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Monday Scramble: What else can you do?

By Ryan LavnerAugust 28, 2017, 3:40 pm

Dustin Johnson reminds us who's No. 1, Jordan Spieth surrenders a big lead, playoff fever hits the PGA and Web.com tours, and more in this week's edition of Monday Scramble:

Spieth’s reaction as he walked up to the 18th green said it all.

He turned and smiled at his caddie, Michael Greller. He slightly shrugged his shoulders.

How do you possibly beat THAT?

In one of the best finishes of the PGA Tour season, Johnson took an unfathomable line off the tee en route to a 341-yard drive, then flipped a lob wedge to 4 feet for a birdie, a playoff victory at The Northern Trust and his fourth title of the season.

This was the DJ of the spring, when he looked and was unbeatable, when everyone else was playing for second place, when he entered the Masters as the prohibitive favorite. That’ll be the biggest what-if of the year – what if he didn’t fall on the stairs and injure his back on the eve of the year's first major? – but there still is time to cap his most dominant season yet.

This was a heck of a start. 


1. After swirling in an 18-footer for par on the 72nd hole (following a smart layup), Johnson felt the breeze at his back and hammered his tee shot over the lake, with a 310-yard carry.

Spieth regretted that he didn’t take a more aggressive line off the tee, leaving him a 7-iron as opposed to Johnson’s wedge.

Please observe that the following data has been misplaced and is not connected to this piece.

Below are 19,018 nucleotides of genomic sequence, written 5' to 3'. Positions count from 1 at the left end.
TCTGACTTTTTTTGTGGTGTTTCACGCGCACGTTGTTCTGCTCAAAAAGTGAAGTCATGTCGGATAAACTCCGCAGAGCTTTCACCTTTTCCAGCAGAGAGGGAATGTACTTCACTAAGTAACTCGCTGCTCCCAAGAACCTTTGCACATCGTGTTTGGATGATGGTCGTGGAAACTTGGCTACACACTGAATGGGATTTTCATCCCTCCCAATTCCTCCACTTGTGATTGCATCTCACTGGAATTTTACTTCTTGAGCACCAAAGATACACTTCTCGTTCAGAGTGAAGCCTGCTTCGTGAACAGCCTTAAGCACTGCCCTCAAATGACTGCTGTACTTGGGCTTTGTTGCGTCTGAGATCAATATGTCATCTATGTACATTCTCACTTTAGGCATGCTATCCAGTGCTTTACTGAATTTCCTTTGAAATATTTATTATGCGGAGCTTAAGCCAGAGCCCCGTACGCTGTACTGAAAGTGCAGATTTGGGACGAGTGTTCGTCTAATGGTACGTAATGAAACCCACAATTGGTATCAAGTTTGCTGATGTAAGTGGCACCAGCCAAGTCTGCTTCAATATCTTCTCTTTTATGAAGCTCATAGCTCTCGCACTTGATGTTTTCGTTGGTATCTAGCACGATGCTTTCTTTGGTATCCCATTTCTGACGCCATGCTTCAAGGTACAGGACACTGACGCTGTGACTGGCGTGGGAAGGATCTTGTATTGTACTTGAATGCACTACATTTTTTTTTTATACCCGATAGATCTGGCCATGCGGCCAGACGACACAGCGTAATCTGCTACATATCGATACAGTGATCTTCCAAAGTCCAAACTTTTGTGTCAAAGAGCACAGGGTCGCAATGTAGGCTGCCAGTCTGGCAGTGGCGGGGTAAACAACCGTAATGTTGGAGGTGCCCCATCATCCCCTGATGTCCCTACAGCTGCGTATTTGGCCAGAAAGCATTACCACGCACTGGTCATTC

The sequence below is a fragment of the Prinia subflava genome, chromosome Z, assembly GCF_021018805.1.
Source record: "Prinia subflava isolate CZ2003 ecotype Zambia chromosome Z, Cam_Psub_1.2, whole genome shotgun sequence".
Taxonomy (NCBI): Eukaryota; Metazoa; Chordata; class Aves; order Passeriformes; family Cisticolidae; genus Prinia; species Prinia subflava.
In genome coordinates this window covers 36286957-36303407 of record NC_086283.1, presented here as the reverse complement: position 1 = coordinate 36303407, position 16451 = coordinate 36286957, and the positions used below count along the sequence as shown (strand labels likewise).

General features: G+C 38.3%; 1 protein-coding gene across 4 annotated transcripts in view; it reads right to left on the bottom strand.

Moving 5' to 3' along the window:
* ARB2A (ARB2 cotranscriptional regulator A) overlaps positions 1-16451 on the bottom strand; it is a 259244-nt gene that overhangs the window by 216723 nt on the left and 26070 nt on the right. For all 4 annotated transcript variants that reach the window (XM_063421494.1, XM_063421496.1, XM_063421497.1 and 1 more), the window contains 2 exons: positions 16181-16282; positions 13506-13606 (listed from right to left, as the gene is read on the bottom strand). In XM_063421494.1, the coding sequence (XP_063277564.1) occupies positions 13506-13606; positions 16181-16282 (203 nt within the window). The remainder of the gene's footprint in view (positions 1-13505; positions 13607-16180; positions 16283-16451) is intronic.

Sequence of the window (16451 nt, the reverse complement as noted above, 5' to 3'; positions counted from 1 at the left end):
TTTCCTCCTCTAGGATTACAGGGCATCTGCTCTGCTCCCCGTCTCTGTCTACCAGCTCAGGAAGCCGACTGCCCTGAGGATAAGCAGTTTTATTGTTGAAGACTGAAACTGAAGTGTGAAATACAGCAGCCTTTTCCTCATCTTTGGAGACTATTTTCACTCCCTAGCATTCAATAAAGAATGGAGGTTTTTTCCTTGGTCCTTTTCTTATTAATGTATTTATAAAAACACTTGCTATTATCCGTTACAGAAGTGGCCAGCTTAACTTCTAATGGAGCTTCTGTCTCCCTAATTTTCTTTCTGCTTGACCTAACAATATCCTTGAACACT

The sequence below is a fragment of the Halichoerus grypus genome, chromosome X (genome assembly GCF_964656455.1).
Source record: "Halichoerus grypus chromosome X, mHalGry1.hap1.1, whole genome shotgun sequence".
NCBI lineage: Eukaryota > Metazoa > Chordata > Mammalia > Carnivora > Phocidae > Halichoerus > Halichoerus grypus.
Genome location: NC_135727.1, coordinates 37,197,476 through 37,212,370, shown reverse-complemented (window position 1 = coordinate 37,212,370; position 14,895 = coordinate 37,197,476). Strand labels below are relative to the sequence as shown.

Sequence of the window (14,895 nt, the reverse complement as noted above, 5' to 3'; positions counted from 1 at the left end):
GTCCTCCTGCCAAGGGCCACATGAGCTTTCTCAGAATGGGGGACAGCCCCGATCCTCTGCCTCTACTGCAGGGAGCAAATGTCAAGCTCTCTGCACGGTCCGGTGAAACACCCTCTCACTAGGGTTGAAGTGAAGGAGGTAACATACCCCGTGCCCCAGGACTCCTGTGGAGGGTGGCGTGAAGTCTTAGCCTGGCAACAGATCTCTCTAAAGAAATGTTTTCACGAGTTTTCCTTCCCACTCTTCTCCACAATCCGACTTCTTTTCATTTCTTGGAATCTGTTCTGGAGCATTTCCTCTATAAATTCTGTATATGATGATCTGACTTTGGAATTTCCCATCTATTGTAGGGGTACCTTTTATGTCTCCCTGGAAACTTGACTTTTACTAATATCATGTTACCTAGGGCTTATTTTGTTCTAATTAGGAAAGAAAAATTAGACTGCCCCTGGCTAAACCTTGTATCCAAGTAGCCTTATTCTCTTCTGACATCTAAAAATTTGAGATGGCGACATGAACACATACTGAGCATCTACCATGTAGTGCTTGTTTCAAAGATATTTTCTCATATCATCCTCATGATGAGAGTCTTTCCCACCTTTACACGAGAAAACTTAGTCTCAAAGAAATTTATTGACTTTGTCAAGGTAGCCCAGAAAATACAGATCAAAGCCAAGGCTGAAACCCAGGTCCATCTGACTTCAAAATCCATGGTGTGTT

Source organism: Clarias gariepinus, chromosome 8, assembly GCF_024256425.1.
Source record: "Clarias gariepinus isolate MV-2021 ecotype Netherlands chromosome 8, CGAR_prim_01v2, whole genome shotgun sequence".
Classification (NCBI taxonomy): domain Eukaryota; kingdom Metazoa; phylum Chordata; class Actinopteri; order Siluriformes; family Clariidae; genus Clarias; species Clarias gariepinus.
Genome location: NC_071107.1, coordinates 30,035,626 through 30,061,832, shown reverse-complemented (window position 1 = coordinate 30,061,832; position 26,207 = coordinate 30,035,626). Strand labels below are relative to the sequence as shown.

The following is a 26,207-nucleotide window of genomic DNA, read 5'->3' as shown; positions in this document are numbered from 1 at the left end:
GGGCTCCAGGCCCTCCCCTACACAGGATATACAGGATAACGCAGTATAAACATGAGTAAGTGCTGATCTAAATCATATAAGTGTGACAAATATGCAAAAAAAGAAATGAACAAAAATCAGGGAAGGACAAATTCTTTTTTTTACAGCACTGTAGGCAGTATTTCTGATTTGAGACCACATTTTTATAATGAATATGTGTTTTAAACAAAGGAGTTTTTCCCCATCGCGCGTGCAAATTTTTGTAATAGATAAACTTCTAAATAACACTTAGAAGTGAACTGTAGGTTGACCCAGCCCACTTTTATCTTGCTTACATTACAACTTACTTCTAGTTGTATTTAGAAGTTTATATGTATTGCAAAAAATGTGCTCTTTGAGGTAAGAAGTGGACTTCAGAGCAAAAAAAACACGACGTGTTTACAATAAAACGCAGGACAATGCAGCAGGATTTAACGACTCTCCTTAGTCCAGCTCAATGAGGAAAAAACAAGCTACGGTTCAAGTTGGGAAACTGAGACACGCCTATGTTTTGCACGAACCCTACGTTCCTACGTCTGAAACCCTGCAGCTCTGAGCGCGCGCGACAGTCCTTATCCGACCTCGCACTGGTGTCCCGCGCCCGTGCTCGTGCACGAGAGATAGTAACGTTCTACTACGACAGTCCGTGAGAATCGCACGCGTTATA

Here’s the disparity on ShotLink:

Said Spieth: “At that point, I have to try and make par the best I can, and I’m just hoping. I’m at such a disadvantage.”  

2. This was Johnson’s first victory since he ran off three in a row in March, and he said earlier this week that he came into the playoffs under the radar.

“I was struggling a little bit,” he said.

Two good practice sessions got him back on track, and on Sunday night, with the trophy by his side, he declared: “I feel about as good as I did before Augusta.”

That's bad news for the rest of the field.

3. Much is made of Johnson’s prodigious length (and for good reason), but it was his grittiness, wedge play and clutch putting that earned him the victory at Glen Oaks.

DJ led the field in scrambling, getting up-and-down 13 times in 16 chances.

None were better than his saves on the last two holes.

On the par-3 17th, he flared his tee shot into the greenside bunker, splashed out to 3 feet and saved par. On the 18th hole in regulation, Johnson drew a terrible lie in the rough. He thought about muscling his approach shot toward the green, hoping to catch one of the greenside bunkers, but instead chose to lay up to 90 yards and rely on his much-improved wedge play. He sank the slippery 18-footer – his ball catching the right edge, spinning around the cup and dropping in the back door – to force a playoff.

His power took over from there.

“This is the most excited I’ve been on a golf course in a while,” he said. “That was the first time that I really had to work hard for my win.” 



4. Maybe we should have seen this one coming from Spieth, golf’s most volatile closer.

Though he had cruised to a stress-free win earlier this year at Pebble Beach, his last two opportunities were rife with drama.

First was the Travelers, where he needed a long putt late on the back nine and then a holed bunker shot in the playoff. Then came The Open, where he lost his three-shot lead in four holes and made one of the most remarkable bogeys in major-championship history before going on his torrid run.